2. Society Values Certainty
In a society that values certainty, many are uncomfortable with this variety of perspectives. From the time we’re children in school, we are taught that there is right and wrong, and that if you want to succeed, you need to be right. In school, you get gold stars and points for correct answers, and red marks and points taken off for incorrect answers. You excel or fail according to right and wrong answers. Even our friendships are judged on whether we are friends with the right or wrong people. If we want to be cool, we need to be seen with other people who are cool. Genuine relationship is often not considered as important as being connected to the right people.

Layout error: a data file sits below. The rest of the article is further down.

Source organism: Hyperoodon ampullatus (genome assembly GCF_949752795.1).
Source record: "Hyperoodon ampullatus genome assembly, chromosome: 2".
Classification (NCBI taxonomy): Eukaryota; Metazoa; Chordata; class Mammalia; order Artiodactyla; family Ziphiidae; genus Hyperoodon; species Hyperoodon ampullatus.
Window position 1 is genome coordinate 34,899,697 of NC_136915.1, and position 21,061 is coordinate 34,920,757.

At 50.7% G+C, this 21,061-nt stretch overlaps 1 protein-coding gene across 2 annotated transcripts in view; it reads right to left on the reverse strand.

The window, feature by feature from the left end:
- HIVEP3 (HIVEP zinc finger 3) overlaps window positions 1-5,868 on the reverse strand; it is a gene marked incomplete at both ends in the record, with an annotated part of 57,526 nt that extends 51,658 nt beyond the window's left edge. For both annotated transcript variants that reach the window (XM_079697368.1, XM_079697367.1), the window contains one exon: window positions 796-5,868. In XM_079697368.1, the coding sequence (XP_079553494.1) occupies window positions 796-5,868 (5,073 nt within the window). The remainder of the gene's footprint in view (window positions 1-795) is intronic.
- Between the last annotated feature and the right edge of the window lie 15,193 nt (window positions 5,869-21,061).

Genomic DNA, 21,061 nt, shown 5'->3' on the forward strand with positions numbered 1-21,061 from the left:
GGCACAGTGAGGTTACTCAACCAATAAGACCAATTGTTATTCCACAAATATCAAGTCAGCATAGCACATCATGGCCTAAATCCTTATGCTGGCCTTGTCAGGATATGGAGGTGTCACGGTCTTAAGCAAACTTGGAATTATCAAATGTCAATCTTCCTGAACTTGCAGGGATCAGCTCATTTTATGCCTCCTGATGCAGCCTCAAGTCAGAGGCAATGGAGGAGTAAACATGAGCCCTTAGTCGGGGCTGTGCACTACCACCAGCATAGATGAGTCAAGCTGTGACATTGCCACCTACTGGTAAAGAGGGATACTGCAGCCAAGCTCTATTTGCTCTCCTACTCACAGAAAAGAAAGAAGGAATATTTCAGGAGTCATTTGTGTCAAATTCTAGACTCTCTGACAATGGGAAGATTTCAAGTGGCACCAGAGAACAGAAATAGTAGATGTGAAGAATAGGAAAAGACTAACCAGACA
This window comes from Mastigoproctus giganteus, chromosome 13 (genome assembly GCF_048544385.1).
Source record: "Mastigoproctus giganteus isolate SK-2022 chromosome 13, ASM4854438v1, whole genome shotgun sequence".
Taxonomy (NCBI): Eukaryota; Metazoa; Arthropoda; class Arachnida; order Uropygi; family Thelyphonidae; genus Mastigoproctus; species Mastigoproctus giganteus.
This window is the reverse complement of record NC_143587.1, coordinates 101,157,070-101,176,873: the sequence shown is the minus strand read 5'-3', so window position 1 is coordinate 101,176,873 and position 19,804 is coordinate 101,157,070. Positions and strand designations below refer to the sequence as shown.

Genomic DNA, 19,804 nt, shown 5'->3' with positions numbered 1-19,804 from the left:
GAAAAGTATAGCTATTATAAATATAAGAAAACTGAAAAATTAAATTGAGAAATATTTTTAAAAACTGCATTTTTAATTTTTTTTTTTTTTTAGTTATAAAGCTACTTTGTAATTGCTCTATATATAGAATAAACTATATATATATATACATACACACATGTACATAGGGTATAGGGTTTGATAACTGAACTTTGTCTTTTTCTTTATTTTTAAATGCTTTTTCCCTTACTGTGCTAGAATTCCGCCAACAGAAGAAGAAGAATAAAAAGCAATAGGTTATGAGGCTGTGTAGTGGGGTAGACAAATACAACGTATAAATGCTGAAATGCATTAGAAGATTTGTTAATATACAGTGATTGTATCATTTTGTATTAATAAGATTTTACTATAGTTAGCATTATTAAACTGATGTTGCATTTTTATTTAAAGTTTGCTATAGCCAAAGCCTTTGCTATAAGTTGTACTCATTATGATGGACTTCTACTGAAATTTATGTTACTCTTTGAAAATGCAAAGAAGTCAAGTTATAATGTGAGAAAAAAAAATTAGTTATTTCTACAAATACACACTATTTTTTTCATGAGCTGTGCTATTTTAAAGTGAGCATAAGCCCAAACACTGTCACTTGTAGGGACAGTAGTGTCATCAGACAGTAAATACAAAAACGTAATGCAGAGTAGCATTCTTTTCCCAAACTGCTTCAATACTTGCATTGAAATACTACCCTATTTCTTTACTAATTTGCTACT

If we want to move up the ladder toward success, we need to say the right things to the boss. The boss may be looking for correct answers, or maybe we just need to say what they want to hear. And this is as true in the church as in any other institution.
Many people transfer this desire for certainty over to the search for meaning in life. A lot of us would probably like some answers about why things are like they are. Why is there so much suffering in the world? What happens after we die? The Bible is a record of the human search for meaning. But the answers aren’t as clear as we might like.
3. Meaning Found in Relationship
So what if truth doesn’t just fall from the sky? Or what if it just doesn’t work for truth to fall from the sky? What if it just doesn’t stick?